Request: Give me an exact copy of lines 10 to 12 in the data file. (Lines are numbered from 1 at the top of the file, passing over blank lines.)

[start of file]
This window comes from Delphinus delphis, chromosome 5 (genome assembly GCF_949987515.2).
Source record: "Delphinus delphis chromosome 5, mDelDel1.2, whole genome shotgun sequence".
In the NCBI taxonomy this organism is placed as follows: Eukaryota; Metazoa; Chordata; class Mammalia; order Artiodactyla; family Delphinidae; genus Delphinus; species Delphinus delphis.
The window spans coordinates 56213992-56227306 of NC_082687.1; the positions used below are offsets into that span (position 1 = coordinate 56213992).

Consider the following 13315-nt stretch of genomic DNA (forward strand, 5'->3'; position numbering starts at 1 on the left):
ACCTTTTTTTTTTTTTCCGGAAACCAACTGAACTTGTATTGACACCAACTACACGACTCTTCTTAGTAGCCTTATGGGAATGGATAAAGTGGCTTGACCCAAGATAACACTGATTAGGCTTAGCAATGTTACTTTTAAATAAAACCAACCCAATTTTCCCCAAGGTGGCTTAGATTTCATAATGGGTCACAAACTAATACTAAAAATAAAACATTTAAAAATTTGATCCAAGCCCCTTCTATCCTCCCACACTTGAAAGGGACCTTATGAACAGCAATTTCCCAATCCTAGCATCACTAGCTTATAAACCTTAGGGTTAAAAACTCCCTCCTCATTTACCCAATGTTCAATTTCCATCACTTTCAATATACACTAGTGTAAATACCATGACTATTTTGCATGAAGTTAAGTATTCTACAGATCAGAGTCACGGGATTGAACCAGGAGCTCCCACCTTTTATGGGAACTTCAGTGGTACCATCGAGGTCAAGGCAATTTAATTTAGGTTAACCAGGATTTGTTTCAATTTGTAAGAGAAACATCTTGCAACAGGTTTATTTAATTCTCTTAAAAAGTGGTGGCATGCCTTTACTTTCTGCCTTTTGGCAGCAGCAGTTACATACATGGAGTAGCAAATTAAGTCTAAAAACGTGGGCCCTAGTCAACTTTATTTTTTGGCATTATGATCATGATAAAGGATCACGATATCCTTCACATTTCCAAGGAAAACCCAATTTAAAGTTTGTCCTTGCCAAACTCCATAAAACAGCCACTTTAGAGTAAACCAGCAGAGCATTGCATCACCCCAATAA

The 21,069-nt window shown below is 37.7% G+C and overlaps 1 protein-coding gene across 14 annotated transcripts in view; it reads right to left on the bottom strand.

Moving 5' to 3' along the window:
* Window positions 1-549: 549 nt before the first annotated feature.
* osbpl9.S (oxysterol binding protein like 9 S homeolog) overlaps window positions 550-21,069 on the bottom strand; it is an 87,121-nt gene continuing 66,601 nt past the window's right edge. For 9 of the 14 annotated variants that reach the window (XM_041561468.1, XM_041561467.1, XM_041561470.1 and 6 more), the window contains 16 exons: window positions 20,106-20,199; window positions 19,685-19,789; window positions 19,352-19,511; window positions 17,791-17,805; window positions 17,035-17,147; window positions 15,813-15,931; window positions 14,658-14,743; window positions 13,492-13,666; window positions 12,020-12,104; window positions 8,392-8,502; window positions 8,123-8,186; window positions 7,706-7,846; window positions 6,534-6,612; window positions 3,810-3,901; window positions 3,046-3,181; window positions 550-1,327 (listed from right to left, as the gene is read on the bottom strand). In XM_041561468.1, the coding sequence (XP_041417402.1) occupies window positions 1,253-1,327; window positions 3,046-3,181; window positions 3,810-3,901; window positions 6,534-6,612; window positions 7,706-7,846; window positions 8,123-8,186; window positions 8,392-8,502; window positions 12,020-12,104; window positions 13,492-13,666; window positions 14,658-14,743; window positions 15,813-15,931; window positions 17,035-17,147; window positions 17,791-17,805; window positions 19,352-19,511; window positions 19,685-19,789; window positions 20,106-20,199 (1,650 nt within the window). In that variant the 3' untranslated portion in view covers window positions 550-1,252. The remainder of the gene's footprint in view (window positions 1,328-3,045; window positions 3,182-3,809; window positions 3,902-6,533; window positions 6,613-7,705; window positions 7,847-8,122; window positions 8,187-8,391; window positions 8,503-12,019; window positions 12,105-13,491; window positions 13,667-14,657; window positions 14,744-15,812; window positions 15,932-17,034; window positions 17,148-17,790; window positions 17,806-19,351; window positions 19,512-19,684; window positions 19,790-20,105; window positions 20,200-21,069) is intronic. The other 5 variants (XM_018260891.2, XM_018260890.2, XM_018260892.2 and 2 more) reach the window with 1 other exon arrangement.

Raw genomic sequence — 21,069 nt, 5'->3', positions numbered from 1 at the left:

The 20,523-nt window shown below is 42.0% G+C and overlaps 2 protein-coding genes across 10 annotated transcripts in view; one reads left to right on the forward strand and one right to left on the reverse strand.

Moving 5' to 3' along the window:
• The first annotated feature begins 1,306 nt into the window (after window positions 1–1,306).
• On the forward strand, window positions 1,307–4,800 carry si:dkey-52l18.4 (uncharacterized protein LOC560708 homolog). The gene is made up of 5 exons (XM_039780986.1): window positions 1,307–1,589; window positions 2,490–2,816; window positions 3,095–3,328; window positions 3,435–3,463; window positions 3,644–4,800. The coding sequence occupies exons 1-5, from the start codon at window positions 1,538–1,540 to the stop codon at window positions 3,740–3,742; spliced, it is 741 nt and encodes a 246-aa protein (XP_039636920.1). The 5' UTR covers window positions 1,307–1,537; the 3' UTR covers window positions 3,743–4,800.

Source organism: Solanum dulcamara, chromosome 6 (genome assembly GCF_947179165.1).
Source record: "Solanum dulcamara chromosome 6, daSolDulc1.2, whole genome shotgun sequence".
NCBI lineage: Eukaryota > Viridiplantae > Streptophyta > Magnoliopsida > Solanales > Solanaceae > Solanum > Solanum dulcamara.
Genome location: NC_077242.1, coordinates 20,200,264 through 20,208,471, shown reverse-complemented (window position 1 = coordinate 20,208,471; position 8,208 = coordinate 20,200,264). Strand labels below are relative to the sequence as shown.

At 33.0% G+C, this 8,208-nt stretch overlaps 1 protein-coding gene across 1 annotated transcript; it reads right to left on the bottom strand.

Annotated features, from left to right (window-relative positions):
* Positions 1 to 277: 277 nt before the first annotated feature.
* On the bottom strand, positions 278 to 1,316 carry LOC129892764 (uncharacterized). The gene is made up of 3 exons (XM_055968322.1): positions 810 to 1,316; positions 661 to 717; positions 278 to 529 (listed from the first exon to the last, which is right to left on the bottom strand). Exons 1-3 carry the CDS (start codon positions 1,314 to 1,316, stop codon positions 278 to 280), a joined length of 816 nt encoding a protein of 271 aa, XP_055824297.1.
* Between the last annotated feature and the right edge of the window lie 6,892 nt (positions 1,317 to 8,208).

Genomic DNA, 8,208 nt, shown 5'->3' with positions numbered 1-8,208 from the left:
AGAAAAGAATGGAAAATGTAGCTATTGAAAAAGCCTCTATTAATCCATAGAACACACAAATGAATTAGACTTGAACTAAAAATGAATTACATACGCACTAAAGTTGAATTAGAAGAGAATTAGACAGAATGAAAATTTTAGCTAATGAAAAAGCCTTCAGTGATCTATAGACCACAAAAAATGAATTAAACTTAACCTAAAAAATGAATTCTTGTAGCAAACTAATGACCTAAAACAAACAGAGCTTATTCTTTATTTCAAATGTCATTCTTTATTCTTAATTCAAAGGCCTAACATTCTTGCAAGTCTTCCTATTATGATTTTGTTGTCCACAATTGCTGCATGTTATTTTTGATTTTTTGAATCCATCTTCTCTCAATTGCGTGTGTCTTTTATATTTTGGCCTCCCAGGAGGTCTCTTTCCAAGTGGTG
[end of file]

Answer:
* osbpl9.S (oxysterol binding protein like 9 S homeolog) overlaps window positions 550-21,069 on the bottom strand; it is an 87,121-nt gene continuing 66,601 nt past the window's right edge. For 9 of the 14 annotated variants that reach the window (XM_041561468.1, XM_041561467.1, XM_041561470.1 and 6 more), the window contains 16 exons: window positions 20,106-20,199; window positions 19,685-19,789; window positions 19,352-19,511; window positions 17,791-17,805; window positions 17,035-17,147; window positions 15,813-15,931; window positions 14,658-14,743; window positions 13,492-13,666; window positions 12,020-12,104; window positions 8,392-8,502; window positions 8,123-8,186; window positions 7,706-7,846; window positions 6,534-6,612; window positions 3,810-3,901; window positions 3,046-3,181; window positions 550-1,327 (listed from right to left, as the gene is read on the bottom strand). In XM_041561468.1, the coding sequence (XP_041417402.1) occupies window positions 1,253-1,327; window positions 3,046-3,181; window positions 3,810-3,901; window positions 6,534-6,612; window positions 7,706-7,846; window positions 8,123-8,186; window positions 8,392-8,502; window positions 12,020-12,104; window positions 13,492-13,666; window positions 14,658-14,743; window positions 15,813-15,931; window positions 17,035-17,147; window positions 17,791-17,805; window positions 19,352-19,511; window positions 19,685-19,789; window positions 20,106-20,199 (1,650 nt within the window). In that variant the 3' untranslated portion in view covers window positions 550-1,252. The remainder of the gene's footprint in view (window positions 1,328-3,045; window positions 3,182-3,809; window positions 3,902-6,533; window positions 6,613-7,705; window positions 7,847-8,122; window positions 8,187-8,391; window positions 8,503-12,019; window positions 12,105-13,491; window positions 13,667-14,657; window positions 14,744-15,812; window positions 15,932-17,034; window positions 17,148-17,790; window positions 17,806-19,351; window positions 19,512-19,684; window positions 19,790-20,105; window positions 20,200-21,069) is intronic. The other 5 variants (XM_018260891.2, XM_018260890.2, XM_018260892.2 and 2 more) reach the window with 1 other exon arrangement.

Raw genomic sequence — 21,069 nt, 5'->3', positions numbered from 1 at the left:

The 20,523-nt window shown below is 42.0% G+C and overlaps 2 protein-coding genes across 10 annotated transcripts in view; one reads left to right on the forward strand and one right to left on the reverse strand.